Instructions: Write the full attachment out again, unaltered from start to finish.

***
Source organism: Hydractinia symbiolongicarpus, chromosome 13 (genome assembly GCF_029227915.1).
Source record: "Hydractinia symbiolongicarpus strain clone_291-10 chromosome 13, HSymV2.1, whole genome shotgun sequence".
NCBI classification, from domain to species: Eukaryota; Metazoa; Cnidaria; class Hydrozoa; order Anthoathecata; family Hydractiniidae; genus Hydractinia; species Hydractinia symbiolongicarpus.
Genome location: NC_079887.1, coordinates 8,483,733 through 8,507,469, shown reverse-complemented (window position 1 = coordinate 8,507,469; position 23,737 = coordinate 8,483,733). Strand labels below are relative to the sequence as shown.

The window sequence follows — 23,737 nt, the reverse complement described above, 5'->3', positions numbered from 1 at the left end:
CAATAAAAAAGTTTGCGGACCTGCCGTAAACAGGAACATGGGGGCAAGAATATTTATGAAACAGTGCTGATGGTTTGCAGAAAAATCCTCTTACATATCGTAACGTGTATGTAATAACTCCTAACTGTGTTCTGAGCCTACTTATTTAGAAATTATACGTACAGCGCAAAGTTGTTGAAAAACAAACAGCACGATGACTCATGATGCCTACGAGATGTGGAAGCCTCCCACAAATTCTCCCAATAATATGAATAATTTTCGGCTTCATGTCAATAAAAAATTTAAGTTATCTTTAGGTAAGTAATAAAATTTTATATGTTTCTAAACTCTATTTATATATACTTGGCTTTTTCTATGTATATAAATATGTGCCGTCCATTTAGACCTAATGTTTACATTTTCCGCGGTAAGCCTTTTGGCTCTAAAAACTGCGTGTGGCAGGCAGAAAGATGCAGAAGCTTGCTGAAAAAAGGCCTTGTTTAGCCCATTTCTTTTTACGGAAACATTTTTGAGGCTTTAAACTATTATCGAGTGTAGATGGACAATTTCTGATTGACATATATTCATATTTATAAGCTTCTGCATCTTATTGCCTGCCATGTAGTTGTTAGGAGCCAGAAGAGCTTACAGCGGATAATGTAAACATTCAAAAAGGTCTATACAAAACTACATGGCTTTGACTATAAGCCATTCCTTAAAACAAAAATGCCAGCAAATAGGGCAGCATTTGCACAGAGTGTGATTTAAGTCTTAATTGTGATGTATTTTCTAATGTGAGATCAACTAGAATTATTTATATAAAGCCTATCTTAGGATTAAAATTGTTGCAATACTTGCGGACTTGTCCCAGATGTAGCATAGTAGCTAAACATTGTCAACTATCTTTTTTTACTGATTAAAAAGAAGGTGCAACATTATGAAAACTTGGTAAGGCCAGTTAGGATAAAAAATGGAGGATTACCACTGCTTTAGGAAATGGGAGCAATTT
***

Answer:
Source organism: Hydractinia symbiolongicarpus, chromosome 13 (genome assembly GCF_029227915.1).
Source record: "Hydractinia symbiolongicarpus strain clone_291-10 chromosome 13, HSymV2.1, whole genome shotgun sequence".
NCBI classification, from domain to species: Eukaryota; Metazoa; Cnidaria; class Hydrozoa; order Anthoathecata; family Hydractiniidae; genus Hydractinia; species Hydractinia symbiolongicarpus.
Genome location: NC_079887.1, coordinates 8,483,733 through 8,507,469, shown reverse-complemented (window position 1 = coordinate 8,507,469; position 23,737 = coordinate 8,483,733). Strand labels below are relative to the sequence as shown.

The window sequence follows — 23,737 nt, the reverse complement described above, 5'->3', positions numbered from 1 at the left end:
CAATAAAAAAGTTTGCGGACCTGCCGTAAACAGGAACATGGGGGCAAGAATATTTATGAAACAGTGCTGATGGTTTGCAGAAAAATCCTCTTACATATCGTAACGTGTATGTAATAACTCCTAACTGTGTTCTGAGCCTACTTATTTAGAAATTATACGTACAGCGCAAAGTTGTTGAAAAACAAACAGCACGATGACTCATGATGCCTACGAGATGTGGAAGCCTCCCACAAATTCTCCCAATAATATGAATAATTTTCGGCTTCATGTCAATAAAAAATTTAAGTTATCTTTAGGTAAGTAATAAAATTTTATATGTTTCTAAACTCTATTTATATATACTTGGCTTTTTCTATGTATATAAATATGTGCCGTCCATTTAGACCTAATGTTTACATTTTCCGCGGTAAGCCTTTTGGCTCTAAAAACTGCGTGTGGCAGGCAGAAAGATGCAGAAGCTTGCTGAAAAAAGGCCTTGTTTAGCCCATTTCTTTTTACGGAAACATTTTTGAGGCTTTAAACTATTATCGAGTGTAGATGGACAATTTCTGATTGACATATATTCATATTTATAAGCTTCTGCATCTTATTGCCTGCCATGTAGTTGTTAGGAGCCAGAAGAGCTTACAGCGGATAATGTAAACATTCAAAAAGGTCTATACAAAACTACATGGCTTTGACTATAAGCCATTCCTTAAAACAAAAATGCCAGCAAATAGGGCAGCATTTGCACAGAGTGTGATTTAAGTCTTAATTGTGATGTATTTTCTAATGTGAGATCAACTAGAATTATTTATATAAAGCCTATCTTAGGATTAAAATTGTTGCAATACTTGCGGACTTGTCCCAGATGTAGCATAGTAGCTAAACATTGTCAACTATCTTTTTTTACTGATTAAAAAGAAGGTGCAACATTATGAAAACTTGGTAAGGCCAGTTAGGATAAAAAATGGAGGATTACCACTGCTTTAGGAAATGGGAGCAATTT